Trial testimony of A.K. and L.K. highlighted other troubling interactions with Holt. For example, he once bought L.K. a two-piece swimsuit and wanted her to try it on and show him. L.K. felt uncomfortable and refused. On another occasion, L.K. testified that Holt once gave her a gift bag and asked her to sit on his lap while she opened it. A.K. once saw Holt brush his arm briefly across L.K.'s chest and, more than once, he patted L.K. on the bottom when he gave her hugs. More troubling, A.K. also testified that she had seen pornographic pictures and videos on the computer in the girl's room and had seen pornographic magazines around the house.

         For expert testimony, the State called Miranda Kracke, a forensic interviewer with the Allen Child Protection Center. Kracke had interviewed L.K. as part of the investigation for this case. Before trial, Holt moved to limit Kracke's testimony to avoid improper vouching for L.K.'s credibility. The court ruled that Kracke could testify generally but could not testify about L.K.'s case specifically. The court cautioned Holt's counsel to object if she believed Kracke's testimony was crossing the line into improper vouching.

         Limiting her testimony, Kracke did testify that it is common for children who have experienced sexual abuse not to report the abuse right away and not to disclose all of the abuse at once. She discussed reasons children wait to report, including having parents who are not supportive.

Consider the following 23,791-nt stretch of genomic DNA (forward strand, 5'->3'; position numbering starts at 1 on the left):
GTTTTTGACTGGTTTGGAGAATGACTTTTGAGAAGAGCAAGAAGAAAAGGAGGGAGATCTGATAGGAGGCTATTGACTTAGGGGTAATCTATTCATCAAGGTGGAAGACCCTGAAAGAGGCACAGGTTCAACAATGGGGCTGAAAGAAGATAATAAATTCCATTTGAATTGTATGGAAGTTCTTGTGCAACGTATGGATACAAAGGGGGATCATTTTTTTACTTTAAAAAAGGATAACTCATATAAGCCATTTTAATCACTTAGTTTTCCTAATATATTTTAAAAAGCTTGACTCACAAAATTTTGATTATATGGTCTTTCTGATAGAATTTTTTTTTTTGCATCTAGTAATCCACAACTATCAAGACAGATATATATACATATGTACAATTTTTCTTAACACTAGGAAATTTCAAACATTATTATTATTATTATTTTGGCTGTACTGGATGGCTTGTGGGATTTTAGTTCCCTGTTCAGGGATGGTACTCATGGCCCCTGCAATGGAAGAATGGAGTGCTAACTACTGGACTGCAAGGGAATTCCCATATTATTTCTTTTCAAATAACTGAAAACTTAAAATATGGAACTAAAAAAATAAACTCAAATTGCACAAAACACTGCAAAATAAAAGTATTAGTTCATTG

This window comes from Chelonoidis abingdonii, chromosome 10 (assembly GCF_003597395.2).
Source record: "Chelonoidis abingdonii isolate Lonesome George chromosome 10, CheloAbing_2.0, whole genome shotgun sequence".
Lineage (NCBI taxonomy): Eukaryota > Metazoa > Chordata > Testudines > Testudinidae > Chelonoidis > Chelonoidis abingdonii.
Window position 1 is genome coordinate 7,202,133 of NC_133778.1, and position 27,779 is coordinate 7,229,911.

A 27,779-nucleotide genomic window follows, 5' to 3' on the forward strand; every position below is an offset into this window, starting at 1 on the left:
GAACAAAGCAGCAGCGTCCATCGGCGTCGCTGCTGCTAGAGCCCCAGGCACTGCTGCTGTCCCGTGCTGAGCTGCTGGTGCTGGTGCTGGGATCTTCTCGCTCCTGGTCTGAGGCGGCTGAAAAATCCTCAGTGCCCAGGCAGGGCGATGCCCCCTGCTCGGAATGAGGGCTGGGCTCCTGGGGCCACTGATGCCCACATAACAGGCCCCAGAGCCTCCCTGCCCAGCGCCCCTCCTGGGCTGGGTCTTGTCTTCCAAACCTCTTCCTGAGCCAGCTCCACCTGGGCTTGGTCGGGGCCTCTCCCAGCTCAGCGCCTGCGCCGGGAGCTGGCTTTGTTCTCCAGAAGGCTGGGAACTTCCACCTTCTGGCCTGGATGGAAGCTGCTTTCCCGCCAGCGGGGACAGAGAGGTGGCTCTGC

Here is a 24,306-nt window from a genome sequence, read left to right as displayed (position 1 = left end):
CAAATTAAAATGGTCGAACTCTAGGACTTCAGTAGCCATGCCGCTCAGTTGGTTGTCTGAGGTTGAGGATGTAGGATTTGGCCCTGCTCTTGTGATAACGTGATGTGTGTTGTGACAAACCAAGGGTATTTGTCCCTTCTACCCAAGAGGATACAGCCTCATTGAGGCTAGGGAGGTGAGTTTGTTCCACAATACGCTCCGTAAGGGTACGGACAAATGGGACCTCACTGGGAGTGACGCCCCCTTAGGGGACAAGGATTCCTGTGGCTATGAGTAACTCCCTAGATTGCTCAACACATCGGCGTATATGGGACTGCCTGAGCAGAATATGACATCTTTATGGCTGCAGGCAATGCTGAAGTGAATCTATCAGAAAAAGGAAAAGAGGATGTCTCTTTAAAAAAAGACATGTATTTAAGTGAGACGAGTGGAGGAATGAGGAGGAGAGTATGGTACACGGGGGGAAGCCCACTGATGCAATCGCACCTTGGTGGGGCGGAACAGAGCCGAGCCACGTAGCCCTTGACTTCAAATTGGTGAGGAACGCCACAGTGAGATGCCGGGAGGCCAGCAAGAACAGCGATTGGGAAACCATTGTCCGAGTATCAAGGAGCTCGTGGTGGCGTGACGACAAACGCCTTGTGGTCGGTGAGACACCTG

Kracke also testified about "grooming," which she described as "a desensitization process, . . . a process of gaining trust to eventually gain access, in this case-in the case of grooming as we're talking about it, for sexual access to a child." She also described common grooming tactics:

So sometimes in cases where then an investigative team is concerned that grooming may have occurred, children have talked to me about either being shown pornography as a way to normalize sex or talking about sex, just to make it seem like it's something that's okay to discuss. Sometimes children have talked to me about receiving gifts or candy, stuffed animals, toys, different things like that, just as part of being made to feel special or being singled out in some way. Sometimes in cases I've had where there, like, are multiple siblings, that child felt special or different compared to their brothers or sisters, just different ways that they are then feeling special. Sometimes it also involves physical contact so lots of kids talk with me about wrestling or back rubs that then eventually lead to more overt sexual activity.

         To attack L.K.'s credibility, Holt called L.K.'s school guidance counselor, who met weekly with L.K. in fifth and sixth grade around the time of the alleged assault. L.K. revealed to the counselor that an unnamed man in the neighborhood had made her feel uncomfortable. The counselor asked L.K. if this man did anything to her, and she said no but "she felt creeped out by the way he looked at her."

         Another defense witness, Marcella Joyce, testified that around the time of the alleged assault, she and her daughter sometimes stayed at Holt's house. Joyce stayed in the boy's room and her daughter stayed in the girl's room. Responding to the existence of pornography on the computer, Joyce testified that the computer in the girl's room ...